Wednesday, 11 February 2009

Zahi Hawass Strikes Again

Ever the media savvy publicity machine, if you have not yet come across Dr Zahi Hawass, Secretary General of the Supreme Council for Antiquities, you are in for a treat.

Regardless of the results shown by careful excavation you will note from his TV appearances and publications Dr Hawass only ever discoveers lost queens, pyramids, and the most beautiful etc, etc, etc,.

Two recent news reports on the BBC therefore should come as no surprise and live up to media expectations of archaeology, rather than importance to scientific progress.

These latest finds are 'the most beautiful mummy ever' (boy does she have some ugly competition to beat)

and the most amazing collection of over fifty mummies in one tomb (or a mass grave as it would be known anywhere else in the world)

You have to hand it to Dr Hawass, he certainly knows how to grease the wheels of publicity for Egypt, even if his finds lack a certain factual truth in their initial analysis.

It's just a shame these mummies won't be available on the market any time soon.

If you do want a genuine mummy (case at least) then you can do worse than bid for Yves St Laurent's mummy case, not to forget a bronze of the Egyptian lion god Mahes, being sold by Christie's in Paris at the end of February.


Monday, 2 February 2009

The future awaits ....

I have been fairly quiet lately as things have been rahter hecticand there has not been much happening in the legitimate antiquities market of note.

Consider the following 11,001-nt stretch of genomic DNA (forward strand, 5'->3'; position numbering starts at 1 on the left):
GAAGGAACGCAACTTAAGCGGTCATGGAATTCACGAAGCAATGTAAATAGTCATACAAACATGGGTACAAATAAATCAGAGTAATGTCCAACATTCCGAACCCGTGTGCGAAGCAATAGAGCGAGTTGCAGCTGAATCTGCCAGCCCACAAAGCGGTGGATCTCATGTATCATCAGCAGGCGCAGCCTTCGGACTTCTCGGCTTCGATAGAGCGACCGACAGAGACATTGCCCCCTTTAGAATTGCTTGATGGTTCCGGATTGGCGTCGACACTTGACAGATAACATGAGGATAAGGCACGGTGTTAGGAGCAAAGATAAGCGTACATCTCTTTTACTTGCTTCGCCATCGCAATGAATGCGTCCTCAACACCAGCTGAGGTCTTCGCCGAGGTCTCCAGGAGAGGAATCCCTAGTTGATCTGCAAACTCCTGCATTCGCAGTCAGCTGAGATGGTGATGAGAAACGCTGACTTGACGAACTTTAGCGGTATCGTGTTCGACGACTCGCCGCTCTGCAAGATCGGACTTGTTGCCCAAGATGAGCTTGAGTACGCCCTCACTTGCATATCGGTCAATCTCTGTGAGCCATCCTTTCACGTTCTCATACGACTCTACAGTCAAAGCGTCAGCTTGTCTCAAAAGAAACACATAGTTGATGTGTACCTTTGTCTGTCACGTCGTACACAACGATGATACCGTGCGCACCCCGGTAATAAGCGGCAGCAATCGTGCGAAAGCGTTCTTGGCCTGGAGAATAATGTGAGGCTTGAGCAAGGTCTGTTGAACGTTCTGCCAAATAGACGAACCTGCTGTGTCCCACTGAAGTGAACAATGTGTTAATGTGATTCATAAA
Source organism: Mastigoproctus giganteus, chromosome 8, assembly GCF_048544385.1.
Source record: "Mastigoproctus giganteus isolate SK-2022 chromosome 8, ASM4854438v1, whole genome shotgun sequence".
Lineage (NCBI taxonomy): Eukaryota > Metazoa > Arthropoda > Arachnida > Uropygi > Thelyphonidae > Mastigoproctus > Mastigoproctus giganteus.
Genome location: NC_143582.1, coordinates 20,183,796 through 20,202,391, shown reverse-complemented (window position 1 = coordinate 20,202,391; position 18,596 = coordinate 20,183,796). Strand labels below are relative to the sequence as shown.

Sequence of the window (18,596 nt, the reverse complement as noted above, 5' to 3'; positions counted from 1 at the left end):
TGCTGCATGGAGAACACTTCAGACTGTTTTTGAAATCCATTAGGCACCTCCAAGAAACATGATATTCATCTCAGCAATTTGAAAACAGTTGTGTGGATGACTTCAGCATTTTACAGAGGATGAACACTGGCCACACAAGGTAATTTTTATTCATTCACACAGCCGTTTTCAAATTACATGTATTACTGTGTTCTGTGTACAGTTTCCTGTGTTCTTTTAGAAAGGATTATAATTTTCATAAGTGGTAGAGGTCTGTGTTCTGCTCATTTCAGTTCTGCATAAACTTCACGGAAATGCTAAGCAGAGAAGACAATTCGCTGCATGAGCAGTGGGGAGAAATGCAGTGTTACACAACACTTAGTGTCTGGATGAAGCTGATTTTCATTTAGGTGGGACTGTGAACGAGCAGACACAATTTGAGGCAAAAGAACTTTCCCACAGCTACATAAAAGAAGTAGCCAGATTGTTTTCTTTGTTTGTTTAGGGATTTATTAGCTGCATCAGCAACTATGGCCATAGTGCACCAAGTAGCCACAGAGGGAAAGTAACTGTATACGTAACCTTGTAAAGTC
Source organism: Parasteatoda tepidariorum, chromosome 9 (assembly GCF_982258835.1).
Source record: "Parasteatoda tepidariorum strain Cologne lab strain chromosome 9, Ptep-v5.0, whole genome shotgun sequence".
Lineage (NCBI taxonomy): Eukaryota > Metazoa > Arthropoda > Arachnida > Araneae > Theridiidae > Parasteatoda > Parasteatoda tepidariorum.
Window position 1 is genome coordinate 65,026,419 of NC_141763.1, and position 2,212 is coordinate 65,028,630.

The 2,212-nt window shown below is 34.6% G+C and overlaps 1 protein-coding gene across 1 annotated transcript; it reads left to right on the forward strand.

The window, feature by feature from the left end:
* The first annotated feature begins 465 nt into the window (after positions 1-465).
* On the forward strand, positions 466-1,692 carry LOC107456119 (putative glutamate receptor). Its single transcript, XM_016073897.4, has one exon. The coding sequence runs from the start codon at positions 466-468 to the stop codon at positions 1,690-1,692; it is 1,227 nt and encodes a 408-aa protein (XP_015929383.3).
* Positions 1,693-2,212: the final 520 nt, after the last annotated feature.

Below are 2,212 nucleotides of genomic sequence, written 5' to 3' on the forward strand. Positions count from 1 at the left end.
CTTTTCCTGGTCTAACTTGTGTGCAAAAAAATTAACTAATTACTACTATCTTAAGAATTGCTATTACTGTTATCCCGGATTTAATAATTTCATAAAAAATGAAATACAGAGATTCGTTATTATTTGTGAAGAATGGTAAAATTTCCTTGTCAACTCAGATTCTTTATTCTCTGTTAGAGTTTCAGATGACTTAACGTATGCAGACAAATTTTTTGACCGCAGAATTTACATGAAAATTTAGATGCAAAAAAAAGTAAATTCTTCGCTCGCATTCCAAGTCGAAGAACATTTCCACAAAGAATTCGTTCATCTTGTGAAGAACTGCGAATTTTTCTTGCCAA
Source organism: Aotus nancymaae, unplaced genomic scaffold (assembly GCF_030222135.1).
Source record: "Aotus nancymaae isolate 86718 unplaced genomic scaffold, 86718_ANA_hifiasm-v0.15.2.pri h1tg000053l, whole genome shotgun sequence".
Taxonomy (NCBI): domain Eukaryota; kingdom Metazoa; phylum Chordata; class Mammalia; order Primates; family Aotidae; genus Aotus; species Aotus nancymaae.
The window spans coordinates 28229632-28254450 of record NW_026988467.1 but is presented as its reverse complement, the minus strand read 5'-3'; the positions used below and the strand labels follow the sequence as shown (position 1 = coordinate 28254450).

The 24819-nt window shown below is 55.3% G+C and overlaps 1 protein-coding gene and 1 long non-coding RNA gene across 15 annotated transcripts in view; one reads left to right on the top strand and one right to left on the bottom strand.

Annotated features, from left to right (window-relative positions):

Unless of course you want to own Yves Saint Laurent's mummy case (owned by YSL, not his intended burial casket that is) or statue of the lion headed Egyptian god Mahes. If you do, then get over to Paris for Christie's two day sale of the YSL collections this February.

While I have not been writing the blog, I have been working on my PhD proposal for the submission deadline at the beginning of March. When it has been accepted, I will post it here as a PDF for free download. I hope to start at City University' s (London) Department of Cultural Policy and Management in September 2009.

If I can't dominate the market as a collector, hopefully I will make a better academic and for once the trade will have an ally in the field of professional archaeology/policy management.

My intended research will look at the question of self-regulation in the UK ancient art trade, so that should set the cat among the pigeons.

At present I continue to write for the RICS Arts Surveyor magazine and the next (February 09) issue will be dedicated to antiquities. Again, once published I will hopefully be able to publish my article on 'Amarna Talatat' here as a pdf for free download

I have just recieved Rupert Wace's 2009 catalogue and needless to say it is another fantastic selection. I recommend you download the pdf version here

All the best